Reflectorsaurus — a big green and yellow reflective dinosaur — and a few Dzantik’i Heeni Middle School students are busting a move to the Safety Dance after school these days.
The dinosaur — a mascot of the Alaska Department of Transportation and Public Facilities’ Safe Routes to School program — and students from DZ’s Wearable Art Club will be dancing to the tune of safety at the upcoming Wearable Art Show.
The art club students are not only busy with choreography, but also are pushing the sewing machine pedal to the floor designing outfits that feature reflective gear for the show, which is Feb. 12 and 13.
Claire Murphy, outreach specialist with Safe Routes, is teaching choreography to the group with the Safety Dance — by Men Without Hats.
The club, which is led by life skills teacher Jodie Buck and art teacher Miah Lager, has several students who are looking to participate in the Juneau Arts and Humanity Council’s Wearable Arts Extravaganza, but the group involved with Safe Routes to School will have a bit of a different role.
Murphy said the student role isn’t quite ironed out yet, as the Wearable Art Show has had more applicants than ever and the number of participants allowed in the actual contest may be limited, but they anticipate being the “crowd pleaser.” Murphy said they should be doing the Safety Dance before the Sunday show and will be handing out reflector key chains, bringing increased awareness about safely walking or biking to school.
Lager said students are working on different projects in the club, but several have signed up for the art show, and is excited that the Wearable Art Show is gaining popularity.
Lager said Safe Routes to School asked if they would participate in bringing awareness to the effort to get more students walking and biking to school.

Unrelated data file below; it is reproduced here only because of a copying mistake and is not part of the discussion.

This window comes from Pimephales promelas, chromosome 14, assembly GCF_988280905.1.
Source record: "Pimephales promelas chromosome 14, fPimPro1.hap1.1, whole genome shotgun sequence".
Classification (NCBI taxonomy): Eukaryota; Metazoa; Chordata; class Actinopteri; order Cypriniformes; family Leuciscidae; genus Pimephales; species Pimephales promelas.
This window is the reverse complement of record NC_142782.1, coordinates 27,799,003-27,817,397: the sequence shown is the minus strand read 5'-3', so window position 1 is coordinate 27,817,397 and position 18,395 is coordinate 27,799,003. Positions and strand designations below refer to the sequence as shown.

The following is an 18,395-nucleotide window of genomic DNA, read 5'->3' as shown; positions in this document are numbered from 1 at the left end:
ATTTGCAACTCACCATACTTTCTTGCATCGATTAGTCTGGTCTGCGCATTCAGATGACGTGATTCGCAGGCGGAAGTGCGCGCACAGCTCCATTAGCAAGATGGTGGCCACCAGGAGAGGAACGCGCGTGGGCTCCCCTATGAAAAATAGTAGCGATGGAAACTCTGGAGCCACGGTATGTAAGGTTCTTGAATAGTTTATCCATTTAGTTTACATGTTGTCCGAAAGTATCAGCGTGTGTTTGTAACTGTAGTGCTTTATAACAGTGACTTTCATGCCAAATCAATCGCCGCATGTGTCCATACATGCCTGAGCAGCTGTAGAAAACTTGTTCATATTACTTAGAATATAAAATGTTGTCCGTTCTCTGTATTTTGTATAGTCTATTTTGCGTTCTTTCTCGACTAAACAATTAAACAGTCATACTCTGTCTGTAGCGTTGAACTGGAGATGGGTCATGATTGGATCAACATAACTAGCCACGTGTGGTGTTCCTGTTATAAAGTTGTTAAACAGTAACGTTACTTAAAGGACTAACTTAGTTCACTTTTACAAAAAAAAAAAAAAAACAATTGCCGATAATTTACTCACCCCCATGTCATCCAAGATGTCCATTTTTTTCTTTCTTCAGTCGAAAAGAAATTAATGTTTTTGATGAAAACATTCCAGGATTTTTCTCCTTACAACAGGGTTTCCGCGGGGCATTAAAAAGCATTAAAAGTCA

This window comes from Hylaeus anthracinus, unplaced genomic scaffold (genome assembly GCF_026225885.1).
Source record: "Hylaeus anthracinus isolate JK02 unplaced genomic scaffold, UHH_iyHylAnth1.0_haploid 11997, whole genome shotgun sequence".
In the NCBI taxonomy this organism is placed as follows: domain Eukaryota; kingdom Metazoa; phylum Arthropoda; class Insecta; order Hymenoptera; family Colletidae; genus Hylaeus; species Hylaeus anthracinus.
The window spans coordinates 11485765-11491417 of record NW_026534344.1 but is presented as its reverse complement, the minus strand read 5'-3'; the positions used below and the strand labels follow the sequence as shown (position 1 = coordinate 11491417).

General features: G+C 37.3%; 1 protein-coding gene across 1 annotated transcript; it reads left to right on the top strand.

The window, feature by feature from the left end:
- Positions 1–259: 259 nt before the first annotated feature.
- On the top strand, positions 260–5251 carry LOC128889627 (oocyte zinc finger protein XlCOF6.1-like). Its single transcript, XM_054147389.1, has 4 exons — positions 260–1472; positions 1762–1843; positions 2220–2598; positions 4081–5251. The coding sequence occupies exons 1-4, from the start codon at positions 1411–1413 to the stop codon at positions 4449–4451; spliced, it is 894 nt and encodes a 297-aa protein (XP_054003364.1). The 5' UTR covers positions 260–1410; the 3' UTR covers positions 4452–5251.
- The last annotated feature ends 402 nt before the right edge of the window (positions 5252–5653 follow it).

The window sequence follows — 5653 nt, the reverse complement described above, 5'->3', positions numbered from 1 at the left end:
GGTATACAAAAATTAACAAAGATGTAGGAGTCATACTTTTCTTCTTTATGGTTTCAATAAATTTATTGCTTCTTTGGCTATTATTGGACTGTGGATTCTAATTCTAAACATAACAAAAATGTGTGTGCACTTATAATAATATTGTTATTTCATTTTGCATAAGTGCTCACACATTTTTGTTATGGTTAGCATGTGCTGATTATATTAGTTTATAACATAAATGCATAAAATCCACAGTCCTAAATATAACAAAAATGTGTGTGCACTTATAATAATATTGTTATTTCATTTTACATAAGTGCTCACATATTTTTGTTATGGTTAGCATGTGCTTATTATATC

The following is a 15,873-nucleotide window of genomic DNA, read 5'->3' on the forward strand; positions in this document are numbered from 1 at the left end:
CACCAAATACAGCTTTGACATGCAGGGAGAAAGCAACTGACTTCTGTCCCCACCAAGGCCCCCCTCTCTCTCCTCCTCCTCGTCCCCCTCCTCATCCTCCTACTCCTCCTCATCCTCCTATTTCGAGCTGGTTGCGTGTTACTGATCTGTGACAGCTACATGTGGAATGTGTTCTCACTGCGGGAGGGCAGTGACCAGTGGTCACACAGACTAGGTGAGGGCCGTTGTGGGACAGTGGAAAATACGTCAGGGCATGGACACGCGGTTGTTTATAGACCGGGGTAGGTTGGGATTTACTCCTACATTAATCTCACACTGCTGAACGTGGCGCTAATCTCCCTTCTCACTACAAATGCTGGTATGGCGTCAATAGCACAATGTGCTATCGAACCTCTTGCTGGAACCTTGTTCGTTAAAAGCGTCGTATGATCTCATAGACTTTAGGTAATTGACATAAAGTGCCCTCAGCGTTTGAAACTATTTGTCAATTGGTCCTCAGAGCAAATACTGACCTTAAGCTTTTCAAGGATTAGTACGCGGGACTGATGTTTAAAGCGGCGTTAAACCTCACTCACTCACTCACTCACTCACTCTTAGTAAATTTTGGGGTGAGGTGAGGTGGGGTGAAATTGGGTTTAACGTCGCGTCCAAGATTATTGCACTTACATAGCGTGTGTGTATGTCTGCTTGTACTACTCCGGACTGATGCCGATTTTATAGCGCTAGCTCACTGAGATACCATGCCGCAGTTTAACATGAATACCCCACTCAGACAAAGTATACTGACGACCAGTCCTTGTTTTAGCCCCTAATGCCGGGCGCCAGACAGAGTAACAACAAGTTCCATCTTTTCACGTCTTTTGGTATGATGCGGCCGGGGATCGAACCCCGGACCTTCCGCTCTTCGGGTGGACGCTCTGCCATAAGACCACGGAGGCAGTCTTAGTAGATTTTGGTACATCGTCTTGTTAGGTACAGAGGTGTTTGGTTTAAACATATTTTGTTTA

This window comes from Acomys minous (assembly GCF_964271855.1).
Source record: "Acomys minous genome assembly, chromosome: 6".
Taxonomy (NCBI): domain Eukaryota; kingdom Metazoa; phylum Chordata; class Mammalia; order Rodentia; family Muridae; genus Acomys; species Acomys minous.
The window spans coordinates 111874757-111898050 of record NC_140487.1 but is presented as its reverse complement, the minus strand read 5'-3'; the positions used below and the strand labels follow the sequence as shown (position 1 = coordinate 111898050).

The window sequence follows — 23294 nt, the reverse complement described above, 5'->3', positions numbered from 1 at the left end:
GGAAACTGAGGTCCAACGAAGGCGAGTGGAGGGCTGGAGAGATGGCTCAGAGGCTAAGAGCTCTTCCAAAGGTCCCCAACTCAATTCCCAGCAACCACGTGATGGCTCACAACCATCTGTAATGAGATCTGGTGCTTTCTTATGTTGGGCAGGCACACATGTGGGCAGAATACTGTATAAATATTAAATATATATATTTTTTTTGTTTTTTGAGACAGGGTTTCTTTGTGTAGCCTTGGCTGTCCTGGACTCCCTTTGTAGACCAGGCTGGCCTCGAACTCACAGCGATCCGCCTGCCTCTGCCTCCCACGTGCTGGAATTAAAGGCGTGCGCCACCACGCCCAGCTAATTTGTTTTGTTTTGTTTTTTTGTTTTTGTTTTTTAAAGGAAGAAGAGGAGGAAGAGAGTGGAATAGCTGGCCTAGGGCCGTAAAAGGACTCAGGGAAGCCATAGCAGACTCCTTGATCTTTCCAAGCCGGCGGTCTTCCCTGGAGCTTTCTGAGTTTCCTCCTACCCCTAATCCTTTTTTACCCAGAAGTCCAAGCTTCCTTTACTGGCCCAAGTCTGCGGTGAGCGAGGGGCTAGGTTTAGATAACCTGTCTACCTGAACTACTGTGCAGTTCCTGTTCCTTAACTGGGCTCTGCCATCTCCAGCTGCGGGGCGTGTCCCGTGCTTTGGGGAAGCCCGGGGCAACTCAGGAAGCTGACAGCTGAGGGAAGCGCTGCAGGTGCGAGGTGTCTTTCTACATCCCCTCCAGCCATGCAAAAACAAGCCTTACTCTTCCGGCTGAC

Murphy said encouragement and education is a huge part of the program, and they’ve noticed junior high and high school students aren’t really interested in reflective wear or helmets. She thought this would be a fun way to show students how safety gear can be fun and cool.
“With this Extravaganza theme being “Illuminate” we were immediately drawn to the idea of working with students to promote the message of reflective safety and fashion,” Murphy said.
Murphy said her department’s goal is to increase the number of children walking or biking to school — as nationally only 15 percent of students do. Murphy said the biggest hold up is the concerns parents have for safety. Visibility is one issue, while supervision is another.
Safe Routes will be working on promoting Walking School Buses in the spring — which is an organized group of volunteer adults who walk specific routes to schools with students. Murphy said there are some parents who already do a little of this in Juneau, however Safe Routes would like to see that grow.
“That’s one of the big projects working on right now, working with the GIS (Geographic Information System) agency ESRI, they have curriculum already you can teach to pretty much all ages middle school on up,” she said. “We can have (students) do a project, map their neighborhoods where they walk and bike, make a map on the school web site that could be interactive and parents could sign their students up online.”
Murphy said they have come up with an Alaska Safe Routes logo, which will be printed onto reflective vests for volunteers to wear when doing the walking school bus. This program is being implemented throughout Alaska (Safe Routes started in Europe and spread to the U.S.), but the online route mapping in Juneau would likely be the pilot project for the state.
For more information on Safe Routes to School, visit www.saferoutespartnership.org. For more information on Alaska’s program, visit www.dot.state.ak.us/stwdplng/saferoutes/involved.shtml. For more information the Wearable Art Extravaganza, visit www.jahc.org.
• Contact reporter Sarah Day at 523-2279 or at email@example.com.
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